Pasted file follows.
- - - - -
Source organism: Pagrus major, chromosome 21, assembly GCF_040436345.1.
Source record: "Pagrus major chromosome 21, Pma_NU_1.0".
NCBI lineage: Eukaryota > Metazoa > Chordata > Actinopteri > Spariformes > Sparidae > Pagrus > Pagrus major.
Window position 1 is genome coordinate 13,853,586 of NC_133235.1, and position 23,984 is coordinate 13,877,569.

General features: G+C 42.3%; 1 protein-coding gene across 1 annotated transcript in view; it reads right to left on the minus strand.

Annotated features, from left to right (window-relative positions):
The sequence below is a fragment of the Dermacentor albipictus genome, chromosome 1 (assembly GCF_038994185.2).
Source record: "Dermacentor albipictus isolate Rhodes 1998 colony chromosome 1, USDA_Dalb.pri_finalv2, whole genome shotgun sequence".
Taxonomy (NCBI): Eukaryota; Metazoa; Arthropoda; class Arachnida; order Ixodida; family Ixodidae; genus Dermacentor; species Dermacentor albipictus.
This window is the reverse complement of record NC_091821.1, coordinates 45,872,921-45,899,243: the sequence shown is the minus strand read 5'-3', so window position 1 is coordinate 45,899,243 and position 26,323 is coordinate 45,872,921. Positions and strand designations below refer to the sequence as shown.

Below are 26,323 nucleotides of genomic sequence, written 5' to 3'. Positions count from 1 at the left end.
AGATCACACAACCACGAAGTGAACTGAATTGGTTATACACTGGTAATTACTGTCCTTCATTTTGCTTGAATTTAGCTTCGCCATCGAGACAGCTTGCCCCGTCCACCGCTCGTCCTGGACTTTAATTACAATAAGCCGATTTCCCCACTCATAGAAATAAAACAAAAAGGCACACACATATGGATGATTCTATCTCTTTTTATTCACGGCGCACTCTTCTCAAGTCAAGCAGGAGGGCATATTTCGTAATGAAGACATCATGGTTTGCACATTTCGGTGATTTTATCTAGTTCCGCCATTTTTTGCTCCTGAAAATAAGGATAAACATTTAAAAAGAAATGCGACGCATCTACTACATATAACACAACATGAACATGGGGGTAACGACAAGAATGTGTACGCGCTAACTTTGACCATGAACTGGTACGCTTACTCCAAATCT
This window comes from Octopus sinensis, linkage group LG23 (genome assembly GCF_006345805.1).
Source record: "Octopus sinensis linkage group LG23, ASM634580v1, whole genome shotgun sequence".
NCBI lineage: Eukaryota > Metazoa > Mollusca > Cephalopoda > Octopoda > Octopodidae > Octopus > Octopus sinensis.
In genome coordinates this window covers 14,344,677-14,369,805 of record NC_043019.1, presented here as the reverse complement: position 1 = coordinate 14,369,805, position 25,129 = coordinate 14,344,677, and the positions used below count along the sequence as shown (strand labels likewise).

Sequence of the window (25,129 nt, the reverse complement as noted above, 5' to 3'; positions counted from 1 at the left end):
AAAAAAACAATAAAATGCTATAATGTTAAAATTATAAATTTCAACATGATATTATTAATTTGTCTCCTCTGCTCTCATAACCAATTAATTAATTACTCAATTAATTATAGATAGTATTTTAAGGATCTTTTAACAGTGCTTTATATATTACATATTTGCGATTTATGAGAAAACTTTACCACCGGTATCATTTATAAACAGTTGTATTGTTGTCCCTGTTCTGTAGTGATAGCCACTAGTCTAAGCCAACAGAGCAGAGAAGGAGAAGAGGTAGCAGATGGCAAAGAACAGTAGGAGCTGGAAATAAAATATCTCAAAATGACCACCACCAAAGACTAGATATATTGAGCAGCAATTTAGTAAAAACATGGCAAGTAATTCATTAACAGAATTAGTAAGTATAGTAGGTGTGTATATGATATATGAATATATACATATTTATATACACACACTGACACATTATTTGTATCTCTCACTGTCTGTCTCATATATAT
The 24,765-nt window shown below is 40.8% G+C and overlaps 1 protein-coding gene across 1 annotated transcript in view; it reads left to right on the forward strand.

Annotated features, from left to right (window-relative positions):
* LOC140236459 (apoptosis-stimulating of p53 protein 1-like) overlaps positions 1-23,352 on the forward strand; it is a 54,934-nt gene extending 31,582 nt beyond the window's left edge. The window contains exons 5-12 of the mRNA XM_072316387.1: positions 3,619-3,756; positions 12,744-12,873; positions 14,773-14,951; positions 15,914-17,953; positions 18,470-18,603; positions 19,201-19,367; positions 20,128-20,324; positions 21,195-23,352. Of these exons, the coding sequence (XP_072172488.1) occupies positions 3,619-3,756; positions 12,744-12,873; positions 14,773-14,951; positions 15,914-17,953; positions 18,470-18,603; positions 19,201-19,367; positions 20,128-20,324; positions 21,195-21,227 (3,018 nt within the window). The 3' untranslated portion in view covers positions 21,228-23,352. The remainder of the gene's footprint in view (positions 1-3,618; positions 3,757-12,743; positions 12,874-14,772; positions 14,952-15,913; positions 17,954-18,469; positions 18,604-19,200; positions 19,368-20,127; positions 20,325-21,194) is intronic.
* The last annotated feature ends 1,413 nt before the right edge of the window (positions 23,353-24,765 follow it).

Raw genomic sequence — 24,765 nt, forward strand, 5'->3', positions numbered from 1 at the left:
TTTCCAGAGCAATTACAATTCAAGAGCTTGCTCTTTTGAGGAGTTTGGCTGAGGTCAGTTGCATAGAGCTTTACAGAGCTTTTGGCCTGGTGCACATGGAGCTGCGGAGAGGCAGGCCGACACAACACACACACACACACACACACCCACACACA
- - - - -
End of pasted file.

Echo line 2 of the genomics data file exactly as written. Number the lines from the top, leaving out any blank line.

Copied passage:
Source record: "Pagrus major chromosome 21, Pma_NU_1.0".